On the evening of November 23, 1969, Bernard Dunn, a Chicago horse-race handicapper and an arranger of junkets for the highest of high local rollers, left his office on the second floor of a South State building carrying almost $25,000 in cash. A moment later he lay at the bottom of the elevator shaft, bleeding from his nose, ears, and mouth. He died the next day, unable or unwilling to tell what had happened to him. But few of the bookies, handicappers, or gamblers Dunn dealt with believed he had fallen down the shaft accidentally. No robbery had occurred. The cash was recovered near the body. Execution by mobsters appeared to be the likeliest explanation. As the then chairman of Nevada’s State Gaming Control Board, Frank Johnson, declared after several crimes involving junketeers as victims or offenders, “Some junkets are mob controlled, without qualification.
In his testimony in July, 1971, before the Senate Permanent Subcommittee on Investigations, Vincent (The Fat Man) Teresa, a top-ranking New England Mafioso-turned-informer, drew a vivid picture of international junketeering as exploited by the Esquire Sportsmen’s Club, a syndicate-controlled company. “With the permission of our bosses, Raymond Patriarca [now serving a five-year sentence in the federal penitentiary at Atlanta for conspiracy to murder] and the rest,” Teresa explained under examination by Republican Senator Edward J. Gurney of Florida, “we opened an office to take people who wanted to gamble in casinos in foreign countries. For example, we made arrangements in London at George Raft’s Colony Club to bring twenty people to gamble … Naturally, most of them lost money in the casinos, and we got 15 per cent of their losses.
“They paid very little for the junkets, since they got most of their fee back in chips, but the chips were not negotiable — they had to gamble and they usually gambled for more than they expected they would. We didn’t want anyone on the junkets who wasn’t going to gamble. We didn’t want tourists, or ‘sun worshippers,’ as we called them.”
“How did you get rid of them?” Senator Gurney asked.
“We slipped them a couple of Mickeys and made them feel sick enough to go and hide in their rooms …
“In February, 1968, we were in a junket to London. We were having a party at the Mayfair Hotel, a big cocktail party with 20 or 30 people. A crap game started, and out of a clear blue sky, Joe Schwartz walked in and asked if he could join the party. Joe Schwartz is a building contractor from Baltimore … The game was rigged and we beat him $17,000 in a half-hour.”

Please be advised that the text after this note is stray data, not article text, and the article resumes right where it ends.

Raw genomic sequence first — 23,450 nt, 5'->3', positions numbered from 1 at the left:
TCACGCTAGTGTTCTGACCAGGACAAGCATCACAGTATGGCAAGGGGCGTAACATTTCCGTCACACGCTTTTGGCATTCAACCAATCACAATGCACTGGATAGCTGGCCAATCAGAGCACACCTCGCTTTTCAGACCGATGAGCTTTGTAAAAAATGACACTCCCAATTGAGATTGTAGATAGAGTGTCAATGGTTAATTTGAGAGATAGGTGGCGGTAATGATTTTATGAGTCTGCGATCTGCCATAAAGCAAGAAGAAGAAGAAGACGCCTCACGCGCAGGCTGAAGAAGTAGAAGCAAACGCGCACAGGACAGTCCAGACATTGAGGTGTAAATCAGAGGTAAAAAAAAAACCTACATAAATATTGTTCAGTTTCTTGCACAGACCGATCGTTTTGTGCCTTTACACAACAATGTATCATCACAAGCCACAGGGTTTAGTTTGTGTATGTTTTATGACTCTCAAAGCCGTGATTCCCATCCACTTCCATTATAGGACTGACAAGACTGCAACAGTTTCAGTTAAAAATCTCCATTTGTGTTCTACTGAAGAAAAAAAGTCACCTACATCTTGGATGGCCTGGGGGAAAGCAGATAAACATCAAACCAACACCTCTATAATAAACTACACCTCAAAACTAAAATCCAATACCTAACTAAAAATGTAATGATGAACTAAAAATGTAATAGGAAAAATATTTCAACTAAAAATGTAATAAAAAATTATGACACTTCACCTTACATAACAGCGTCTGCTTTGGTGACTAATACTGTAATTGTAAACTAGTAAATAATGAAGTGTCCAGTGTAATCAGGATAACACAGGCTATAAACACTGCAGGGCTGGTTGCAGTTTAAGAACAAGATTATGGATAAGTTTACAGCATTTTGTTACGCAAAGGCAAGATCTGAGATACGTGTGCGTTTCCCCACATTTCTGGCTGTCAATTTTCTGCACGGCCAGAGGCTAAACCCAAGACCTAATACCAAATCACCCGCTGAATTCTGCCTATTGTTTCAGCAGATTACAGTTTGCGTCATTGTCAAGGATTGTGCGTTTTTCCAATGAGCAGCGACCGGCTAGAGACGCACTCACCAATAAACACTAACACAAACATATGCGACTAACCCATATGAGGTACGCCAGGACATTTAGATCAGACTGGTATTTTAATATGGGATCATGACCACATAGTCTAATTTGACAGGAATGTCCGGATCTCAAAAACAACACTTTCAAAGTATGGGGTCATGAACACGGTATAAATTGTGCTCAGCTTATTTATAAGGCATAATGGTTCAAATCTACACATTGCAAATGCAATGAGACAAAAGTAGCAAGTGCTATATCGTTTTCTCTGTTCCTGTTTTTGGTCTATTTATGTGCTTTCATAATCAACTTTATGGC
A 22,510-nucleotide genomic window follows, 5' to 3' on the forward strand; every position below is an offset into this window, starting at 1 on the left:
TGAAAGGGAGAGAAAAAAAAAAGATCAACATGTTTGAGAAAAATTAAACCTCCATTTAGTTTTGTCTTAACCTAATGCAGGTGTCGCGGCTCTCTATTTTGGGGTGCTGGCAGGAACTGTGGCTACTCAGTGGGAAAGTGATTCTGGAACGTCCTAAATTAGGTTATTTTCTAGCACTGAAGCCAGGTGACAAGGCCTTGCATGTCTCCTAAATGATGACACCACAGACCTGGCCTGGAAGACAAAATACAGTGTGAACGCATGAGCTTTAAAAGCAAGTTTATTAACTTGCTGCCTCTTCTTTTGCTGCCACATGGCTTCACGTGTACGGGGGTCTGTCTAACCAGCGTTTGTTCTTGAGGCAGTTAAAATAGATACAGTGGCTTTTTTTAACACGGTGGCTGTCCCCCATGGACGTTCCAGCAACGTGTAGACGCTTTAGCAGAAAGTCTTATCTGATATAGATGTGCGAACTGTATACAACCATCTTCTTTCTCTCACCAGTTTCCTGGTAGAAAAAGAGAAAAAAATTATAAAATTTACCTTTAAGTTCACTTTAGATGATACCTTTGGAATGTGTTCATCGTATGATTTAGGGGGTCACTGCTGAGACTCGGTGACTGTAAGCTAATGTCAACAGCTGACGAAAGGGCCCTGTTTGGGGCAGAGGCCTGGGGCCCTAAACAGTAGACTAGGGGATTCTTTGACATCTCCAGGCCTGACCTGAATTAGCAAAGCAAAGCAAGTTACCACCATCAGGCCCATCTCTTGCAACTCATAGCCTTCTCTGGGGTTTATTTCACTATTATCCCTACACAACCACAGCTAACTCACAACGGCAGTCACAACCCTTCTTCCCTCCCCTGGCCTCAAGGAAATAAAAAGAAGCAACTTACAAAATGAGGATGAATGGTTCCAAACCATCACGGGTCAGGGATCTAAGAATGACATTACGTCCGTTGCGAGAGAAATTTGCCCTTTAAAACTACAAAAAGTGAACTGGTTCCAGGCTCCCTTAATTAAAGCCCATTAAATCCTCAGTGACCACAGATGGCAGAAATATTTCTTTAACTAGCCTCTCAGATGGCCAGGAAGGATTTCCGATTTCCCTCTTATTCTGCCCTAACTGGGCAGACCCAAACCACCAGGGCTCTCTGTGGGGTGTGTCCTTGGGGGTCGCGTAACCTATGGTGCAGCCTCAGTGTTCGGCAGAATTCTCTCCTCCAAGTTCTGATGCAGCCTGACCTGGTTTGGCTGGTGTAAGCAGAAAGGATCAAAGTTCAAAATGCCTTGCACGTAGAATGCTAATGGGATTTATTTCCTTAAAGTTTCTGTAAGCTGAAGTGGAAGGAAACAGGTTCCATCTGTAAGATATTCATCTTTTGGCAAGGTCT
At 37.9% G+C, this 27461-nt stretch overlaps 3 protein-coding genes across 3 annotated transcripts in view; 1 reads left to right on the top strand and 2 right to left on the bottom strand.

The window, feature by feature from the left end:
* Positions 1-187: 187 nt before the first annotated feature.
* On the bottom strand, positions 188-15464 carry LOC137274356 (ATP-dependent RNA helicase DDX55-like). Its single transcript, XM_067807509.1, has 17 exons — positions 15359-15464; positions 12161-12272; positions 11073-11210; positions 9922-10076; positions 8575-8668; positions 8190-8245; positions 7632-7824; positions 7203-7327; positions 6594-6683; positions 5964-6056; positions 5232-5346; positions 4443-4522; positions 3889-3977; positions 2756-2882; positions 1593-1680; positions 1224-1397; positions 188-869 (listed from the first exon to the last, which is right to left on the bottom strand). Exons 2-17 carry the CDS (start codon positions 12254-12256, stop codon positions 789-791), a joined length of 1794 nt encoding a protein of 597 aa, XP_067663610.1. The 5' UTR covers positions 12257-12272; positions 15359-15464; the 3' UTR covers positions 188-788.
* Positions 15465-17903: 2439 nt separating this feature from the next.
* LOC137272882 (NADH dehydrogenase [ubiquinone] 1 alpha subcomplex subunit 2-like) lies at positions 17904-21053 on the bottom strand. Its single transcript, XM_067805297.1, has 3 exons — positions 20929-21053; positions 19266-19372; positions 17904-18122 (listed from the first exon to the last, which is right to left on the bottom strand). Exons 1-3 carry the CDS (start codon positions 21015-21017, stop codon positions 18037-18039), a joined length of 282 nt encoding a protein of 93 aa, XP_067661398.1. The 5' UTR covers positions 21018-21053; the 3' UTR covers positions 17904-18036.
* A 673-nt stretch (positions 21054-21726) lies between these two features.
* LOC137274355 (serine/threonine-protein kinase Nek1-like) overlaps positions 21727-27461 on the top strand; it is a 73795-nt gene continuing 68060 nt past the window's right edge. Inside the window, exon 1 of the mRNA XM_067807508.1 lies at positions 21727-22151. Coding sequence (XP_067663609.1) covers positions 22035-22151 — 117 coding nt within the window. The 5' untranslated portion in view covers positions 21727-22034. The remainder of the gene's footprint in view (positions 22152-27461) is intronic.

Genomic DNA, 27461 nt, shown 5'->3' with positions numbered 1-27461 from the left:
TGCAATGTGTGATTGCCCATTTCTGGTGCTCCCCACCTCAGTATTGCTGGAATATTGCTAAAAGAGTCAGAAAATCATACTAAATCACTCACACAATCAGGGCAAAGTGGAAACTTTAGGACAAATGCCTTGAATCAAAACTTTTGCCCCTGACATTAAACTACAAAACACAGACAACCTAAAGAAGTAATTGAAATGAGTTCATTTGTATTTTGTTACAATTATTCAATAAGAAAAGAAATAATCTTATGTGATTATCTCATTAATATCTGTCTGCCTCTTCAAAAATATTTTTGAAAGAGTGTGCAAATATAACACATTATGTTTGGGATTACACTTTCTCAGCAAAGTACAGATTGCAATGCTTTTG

One junket to Haiti started from Miami’s Hilton Plaza Hotel, where the customers spent the first two or three nights. “… We arranged a crap game in the suite … Stewart Harrison [a Baltimore insurance agent], who was feeling no pain, got into the game and said he was going to bet against himself. So we switched dice. He bet against himself and lost $12,200 in twenty minutes. He was very depressed and was going to jump out the window. We stopped him … I told him I would get him even in a couple of weeks.”
“Why were you so considerate about Harrison that you didn’t want him to jump out the window?” Senator Gurney wanted to know.
“He didn’t pay us yet. We would let him go then.”
Not long before Teresa began divulging his trade secrets, F.B.I. agents in Buffalo, New York, were investigating what one of them termed “a flying fleece.” It consisted of junkets from Buffalo to Vegas organized by Joseph (Lead Pipe) Todaro, the regional agent for Trans Global Explorers, a New York City travel bureau. Among his regular junket passengers were three upstate New Yorkers — Sam Minkoff, a former real-estate salesman, and Angelo Vaccaro and Dominic Chirico, who listed themselves as employees of an auto repair shop. Vaccaro had once been convicted of burglary; Minkoff had a minor police record that included two traffic violations and disorderly conduct when police disrupted a crap game during an Elks Club outing. Chirico belonged to the local Cosa Nostra family of Frank Valenti, having served as his driver, as a loan shark, and as an “enforcer.” In 1962 he drew two concurrent eighteen-month penitentiary sentences for counterfeiting.